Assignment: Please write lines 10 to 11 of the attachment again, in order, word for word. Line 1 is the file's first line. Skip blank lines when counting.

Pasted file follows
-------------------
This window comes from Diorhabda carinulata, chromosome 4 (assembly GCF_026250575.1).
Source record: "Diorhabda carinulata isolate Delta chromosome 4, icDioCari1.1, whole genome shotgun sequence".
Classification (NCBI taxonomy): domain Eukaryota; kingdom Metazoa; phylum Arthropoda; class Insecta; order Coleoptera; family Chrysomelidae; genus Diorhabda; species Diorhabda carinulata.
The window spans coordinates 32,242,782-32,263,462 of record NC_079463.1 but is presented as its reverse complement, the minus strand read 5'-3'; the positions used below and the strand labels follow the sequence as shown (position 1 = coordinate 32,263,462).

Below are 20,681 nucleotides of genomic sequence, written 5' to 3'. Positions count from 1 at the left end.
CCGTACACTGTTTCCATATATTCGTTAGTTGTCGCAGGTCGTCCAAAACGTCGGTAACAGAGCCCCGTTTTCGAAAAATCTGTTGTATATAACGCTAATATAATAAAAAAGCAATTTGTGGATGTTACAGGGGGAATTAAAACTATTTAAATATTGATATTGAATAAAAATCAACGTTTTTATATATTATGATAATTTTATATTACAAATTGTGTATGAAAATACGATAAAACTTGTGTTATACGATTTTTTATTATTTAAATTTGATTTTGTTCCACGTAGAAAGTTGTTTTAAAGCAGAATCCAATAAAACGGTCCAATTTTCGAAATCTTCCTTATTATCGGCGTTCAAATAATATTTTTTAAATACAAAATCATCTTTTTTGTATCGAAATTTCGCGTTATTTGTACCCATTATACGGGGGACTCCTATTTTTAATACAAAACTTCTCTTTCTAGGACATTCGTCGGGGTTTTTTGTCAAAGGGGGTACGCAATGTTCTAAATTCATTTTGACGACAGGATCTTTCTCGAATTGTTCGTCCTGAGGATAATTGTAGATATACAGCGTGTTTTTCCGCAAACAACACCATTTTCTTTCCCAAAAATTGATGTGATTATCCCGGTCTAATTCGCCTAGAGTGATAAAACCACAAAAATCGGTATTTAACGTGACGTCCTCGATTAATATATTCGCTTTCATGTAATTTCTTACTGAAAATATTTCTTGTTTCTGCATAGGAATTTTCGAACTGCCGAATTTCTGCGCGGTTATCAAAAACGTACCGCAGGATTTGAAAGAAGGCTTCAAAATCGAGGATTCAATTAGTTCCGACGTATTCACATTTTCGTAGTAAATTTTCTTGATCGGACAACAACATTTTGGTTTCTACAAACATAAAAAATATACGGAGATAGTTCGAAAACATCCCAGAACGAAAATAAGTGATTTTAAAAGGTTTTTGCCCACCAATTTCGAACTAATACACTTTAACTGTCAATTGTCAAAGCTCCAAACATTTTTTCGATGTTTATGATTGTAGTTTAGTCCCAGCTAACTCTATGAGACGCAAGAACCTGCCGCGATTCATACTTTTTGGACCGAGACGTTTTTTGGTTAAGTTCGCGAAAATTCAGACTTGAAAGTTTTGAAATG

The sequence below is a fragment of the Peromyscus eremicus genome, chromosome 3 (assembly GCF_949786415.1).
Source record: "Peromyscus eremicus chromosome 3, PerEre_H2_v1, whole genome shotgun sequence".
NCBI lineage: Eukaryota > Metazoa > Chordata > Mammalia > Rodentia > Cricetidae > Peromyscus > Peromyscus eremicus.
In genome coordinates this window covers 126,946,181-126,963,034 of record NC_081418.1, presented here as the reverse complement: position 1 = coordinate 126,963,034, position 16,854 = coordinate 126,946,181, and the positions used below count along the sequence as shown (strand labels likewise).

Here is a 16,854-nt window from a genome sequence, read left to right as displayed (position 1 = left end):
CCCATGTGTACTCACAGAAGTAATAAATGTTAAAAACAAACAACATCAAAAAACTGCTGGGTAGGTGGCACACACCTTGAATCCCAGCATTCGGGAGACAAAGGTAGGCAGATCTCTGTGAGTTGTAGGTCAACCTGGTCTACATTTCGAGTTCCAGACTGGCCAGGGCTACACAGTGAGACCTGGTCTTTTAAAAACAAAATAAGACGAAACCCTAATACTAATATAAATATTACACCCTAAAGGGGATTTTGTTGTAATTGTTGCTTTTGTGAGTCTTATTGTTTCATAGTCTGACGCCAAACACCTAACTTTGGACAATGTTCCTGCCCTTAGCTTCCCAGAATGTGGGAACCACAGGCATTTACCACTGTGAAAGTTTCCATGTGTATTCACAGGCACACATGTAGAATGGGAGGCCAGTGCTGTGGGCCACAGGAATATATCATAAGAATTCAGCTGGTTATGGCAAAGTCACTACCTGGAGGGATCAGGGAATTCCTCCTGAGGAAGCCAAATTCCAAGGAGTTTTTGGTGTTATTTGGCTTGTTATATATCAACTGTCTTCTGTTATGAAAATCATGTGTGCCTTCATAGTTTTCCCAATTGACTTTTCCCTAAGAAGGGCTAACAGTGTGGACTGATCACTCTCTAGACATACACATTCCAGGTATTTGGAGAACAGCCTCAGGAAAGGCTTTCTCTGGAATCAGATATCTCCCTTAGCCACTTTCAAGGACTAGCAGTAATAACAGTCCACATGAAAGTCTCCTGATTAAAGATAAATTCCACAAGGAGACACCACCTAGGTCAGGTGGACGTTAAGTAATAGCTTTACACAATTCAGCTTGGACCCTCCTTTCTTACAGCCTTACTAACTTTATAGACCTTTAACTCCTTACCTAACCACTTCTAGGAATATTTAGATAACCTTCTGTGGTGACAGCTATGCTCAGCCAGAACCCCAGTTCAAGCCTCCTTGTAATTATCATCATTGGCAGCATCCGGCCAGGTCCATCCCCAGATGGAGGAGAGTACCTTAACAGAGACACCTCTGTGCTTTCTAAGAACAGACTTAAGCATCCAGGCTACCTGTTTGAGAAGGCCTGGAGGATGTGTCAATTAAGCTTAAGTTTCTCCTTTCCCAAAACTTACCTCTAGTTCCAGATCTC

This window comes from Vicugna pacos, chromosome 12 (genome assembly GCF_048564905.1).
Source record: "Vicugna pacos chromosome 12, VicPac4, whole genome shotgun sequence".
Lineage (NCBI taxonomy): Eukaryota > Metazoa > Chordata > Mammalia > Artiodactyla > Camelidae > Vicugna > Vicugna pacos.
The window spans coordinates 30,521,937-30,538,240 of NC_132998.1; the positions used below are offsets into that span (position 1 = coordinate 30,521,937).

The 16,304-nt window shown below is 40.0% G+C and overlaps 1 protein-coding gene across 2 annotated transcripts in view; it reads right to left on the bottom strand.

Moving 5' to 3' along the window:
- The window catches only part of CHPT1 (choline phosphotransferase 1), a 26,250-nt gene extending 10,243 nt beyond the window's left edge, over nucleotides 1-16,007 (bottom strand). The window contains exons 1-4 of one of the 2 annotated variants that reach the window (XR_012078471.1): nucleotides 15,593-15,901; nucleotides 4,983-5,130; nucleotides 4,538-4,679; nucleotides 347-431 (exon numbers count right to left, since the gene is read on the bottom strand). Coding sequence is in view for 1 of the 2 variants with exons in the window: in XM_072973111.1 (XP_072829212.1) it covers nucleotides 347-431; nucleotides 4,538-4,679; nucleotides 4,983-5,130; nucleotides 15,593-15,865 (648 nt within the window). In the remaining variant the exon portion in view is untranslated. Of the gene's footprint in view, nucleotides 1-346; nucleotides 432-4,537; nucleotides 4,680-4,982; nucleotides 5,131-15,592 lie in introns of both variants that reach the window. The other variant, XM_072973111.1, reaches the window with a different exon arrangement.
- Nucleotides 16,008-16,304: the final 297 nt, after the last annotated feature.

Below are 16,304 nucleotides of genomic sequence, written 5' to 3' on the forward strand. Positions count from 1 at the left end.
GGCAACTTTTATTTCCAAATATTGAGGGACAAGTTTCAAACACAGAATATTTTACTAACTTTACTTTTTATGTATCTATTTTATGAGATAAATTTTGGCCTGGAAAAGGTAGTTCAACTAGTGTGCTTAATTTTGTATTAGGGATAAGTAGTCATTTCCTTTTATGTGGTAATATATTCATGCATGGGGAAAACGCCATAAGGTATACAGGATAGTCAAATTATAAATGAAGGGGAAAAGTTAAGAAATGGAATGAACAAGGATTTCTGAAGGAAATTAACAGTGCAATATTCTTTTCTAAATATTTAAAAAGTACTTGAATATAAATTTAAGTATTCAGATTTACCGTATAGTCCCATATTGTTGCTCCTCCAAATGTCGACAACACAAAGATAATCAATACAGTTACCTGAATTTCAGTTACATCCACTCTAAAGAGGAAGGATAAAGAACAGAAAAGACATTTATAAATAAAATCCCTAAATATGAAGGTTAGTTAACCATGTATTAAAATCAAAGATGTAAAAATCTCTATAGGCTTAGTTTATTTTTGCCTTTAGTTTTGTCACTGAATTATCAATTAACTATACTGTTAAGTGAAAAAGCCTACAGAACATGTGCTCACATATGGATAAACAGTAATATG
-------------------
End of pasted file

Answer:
In genome coordinates this window covers 126,946,181-126,963,034 of record NC_081418.1, presented here as the reverse complement: position 1 = coordinate 126,963,034, position 16,854 = coordinate 126,946,181, and the positions used below count along the sequence as shown (strand labels likewise).

Here is a 16,854-nt window from a genome sequence, read left to right as displayed (position 1 = left end):